People use antibiotics far too often, with the result that pathogenic bacteria are becoming more and more resistant to these drugs. However, there is also another cause of increasing resistance, which has now been uncovered by Würzburg scientists who research infectious diseases.
From a colony of Staphylococcus aureus bacteria (middle, orange), groups that produce an antibiotic (white) and groups that are resistant to this antibiotic (periphery, yellow) gradually develop.
(Photo: Daniel Lopez)
Many infections that used to mean certain death can nowadays usually be overcome quickly by taking a few tablets. This is all thanks to antibiotics. So, it is all the more disturbing to physicians and patients alike that many pathogenic bacteria are becoming increasingly resistant to antibiotics.
This is particularly problematic in hospitals when bacteria spread that have become resistant to several antibiotics at the same time: these pathogens can be life-threatening for older and vulnerable patients. Sometimes such bacteria can be found in so-called biofilms on medical instruments or implants: they settle there in relatively large colonies inside a shared protective shell, which makes them even less receptive to drugs.
How is it that bacteria are becoming increasingly resistant? “It is because they come into contact with antibiotics too often and develop defense mechanisms,” according to the scientifically accepted explanation. Resistance is partly encouraged by the fact that physicians prescribe antibiotics too frequently and often even without good reason and by the fact that the agents are often mixed with food prophylactically in factory farming.
Competition between bacteria leads to resistance
Würzburg researchers have now discovered another way in which bacteria can become resistant – and surprisingly it has nothing to do with antibiotics used by humans. “Resistance already arises when competing bacteria live together in large numbers and in confined spaces,” says Dr. Daniel Lopez from the Research Center for Infectious Diseases at the University of Würzburg.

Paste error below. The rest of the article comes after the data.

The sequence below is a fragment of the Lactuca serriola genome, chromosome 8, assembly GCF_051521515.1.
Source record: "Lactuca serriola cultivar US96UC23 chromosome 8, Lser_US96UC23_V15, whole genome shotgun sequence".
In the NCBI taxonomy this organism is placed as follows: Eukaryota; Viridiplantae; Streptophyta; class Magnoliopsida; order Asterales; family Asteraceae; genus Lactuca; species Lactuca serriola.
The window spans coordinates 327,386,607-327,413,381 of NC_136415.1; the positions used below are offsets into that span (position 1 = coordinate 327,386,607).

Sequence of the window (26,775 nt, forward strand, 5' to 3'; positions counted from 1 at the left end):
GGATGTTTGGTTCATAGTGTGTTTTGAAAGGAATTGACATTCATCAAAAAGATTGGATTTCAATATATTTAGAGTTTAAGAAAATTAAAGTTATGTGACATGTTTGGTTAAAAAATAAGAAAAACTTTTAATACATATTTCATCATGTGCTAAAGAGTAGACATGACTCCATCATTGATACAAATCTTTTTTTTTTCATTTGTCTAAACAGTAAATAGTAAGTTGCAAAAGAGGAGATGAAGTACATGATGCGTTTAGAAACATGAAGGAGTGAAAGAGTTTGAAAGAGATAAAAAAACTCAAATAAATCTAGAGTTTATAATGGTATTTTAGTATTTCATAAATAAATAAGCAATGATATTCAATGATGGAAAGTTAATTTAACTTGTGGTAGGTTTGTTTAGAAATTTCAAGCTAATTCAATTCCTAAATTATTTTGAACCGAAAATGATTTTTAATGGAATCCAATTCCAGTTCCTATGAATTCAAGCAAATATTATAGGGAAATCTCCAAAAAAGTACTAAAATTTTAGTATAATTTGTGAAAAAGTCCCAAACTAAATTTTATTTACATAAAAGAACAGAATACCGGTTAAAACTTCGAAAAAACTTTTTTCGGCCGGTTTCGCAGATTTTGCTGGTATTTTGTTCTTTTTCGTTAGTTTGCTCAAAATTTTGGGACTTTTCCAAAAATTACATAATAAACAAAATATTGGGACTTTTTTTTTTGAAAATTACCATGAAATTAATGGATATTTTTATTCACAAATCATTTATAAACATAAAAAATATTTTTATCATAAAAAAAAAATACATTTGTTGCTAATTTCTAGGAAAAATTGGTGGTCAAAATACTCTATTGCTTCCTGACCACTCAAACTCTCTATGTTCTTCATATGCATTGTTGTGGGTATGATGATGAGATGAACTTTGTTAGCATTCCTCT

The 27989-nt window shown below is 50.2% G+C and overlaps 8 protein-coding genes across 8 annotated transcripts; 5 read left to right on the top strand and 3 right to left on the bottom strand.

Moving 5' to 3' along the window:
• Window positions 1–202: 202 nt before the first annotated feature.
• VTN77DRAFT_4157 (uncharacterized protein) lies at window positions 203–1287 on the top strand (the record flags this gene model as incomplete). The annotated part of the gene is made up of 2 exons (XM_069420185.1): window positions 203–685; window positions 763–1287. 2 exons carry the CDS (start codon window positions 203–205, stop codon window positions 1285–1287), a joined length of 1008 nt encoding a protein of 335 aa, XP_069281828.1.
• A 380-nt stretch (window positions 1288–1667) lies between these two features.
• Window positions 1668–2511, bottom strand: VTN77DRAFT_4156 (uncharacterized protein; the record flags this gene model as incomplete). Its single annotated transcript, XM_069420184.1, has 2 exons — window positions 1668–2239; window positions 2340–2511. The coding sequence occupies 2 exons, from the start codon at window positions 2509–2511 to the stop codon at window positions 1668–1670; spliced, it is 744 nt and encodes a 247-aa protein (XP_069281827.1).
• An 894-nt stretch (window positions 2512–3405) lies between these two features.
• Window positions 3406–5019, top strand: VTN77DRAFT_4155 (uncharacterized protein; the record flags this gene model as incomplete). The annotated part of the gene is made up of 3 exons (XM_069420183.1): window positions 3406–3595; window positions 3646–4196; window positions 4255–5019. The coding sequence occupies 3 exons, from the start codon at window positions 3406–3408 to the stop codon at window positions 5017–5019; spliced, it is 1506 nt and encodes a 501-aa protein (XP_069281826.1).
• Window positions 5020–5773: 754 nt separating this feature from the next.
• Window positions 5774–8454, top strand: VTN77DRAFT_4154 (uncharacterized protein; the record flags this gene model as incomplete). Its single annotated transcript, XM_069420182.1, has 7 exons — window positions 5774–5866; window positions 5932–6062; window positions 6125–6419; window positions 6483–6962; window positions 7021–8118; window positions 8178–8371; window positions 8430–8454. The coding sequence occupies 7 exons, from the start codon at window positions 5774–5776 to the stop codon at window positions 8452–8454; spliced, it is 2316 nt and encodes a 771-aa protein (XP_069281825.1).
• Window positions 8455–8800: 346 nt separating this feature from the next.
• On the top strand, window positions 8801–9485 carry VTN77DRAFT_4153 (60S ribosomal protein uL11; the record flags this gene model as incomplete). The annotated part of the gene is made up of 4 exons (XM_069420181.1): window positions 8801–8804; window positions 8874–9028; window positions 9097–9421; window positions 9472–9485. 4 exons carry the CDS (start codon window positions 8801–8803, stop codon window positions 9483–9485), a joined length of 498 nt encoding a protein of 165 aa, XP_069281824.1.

The scientists discovered this during experiments with Staphylococcus aureus bacteria, which are not resistant to antibiotics. They kept the bacteria under the conditions that prevail in a biofilm, i.e. numerous individuals in a confined space with a limited supply of nutrients.
A small evolution takes place in the biofilm
In this environment the Staphylococci become rivals and experience a kind of small-scale evolution: individual bacteria that are suddenly able to produce antibiotics through spontaneous mutations have the advantage. They keep the competition at a distance and multiply successfully. It is normal for bacteria to produce antibiotics themselves: even “in the wild” they use these agents to assert themselves against other bacteria, and many commonly prescribed antibiotics are derived from bacterial antibiotics.
In the biofilm created by the Würzburg researchers, the initial bacteria did not meekly surrender to this attack: they in turn developed mechanisms to defend themselves against the antibiotics, rendering themselves resistant. After just five days, there were three very distinctive groups of bacteria in the biofilm: the “harmless” original bacteria, the antibiotics producers, and the antibiotic-resistant group. This is reported by the Würzburg researchers in the current issue of the journal “Cell”.
Biofilms as breeding grounds for resistance
“Biofilms can therefore be breeding grounds for resistance without coming into contact with antibiotics from outside,” says Daniel Lopez. Consequently, hospitals should take even more care than they already do to prevent and combat biofilms. As their next step, the Würzburg researchers want to find out further details about what happens in biofilms. They are particularly interested in whether and how the ominous resistance development processes can be prevented.
“Evolution of Resistance to a Last-Resort Antibiotic in Staphylococcus aureus via Bacterial Competition”, Gudrun Koch, Ana Yepes, Konrad U. Förstner, Charlotte Wermser, Stephanie T. Stengel, Jennifer Modamio, Knut Ohlsen, Kevin R. Foster, and Daniel Lopez, Cell, Vol. 158, Issue 5, p1060–1071, 28. August 2014, DOI: 10.1016/j.cell.2014.06.046
Dr. Daniel Lopez, leader of the junior research group “Bacterial Cell Differentiation”, Research Center for Infectious Diseases, University of Würzburg, T +49 (0)931 31-83831, firstname.lastname@example.org
Daniel Lopez’s homepage: http://www.imib-wuerzburg.de/research/lopez/group-leader
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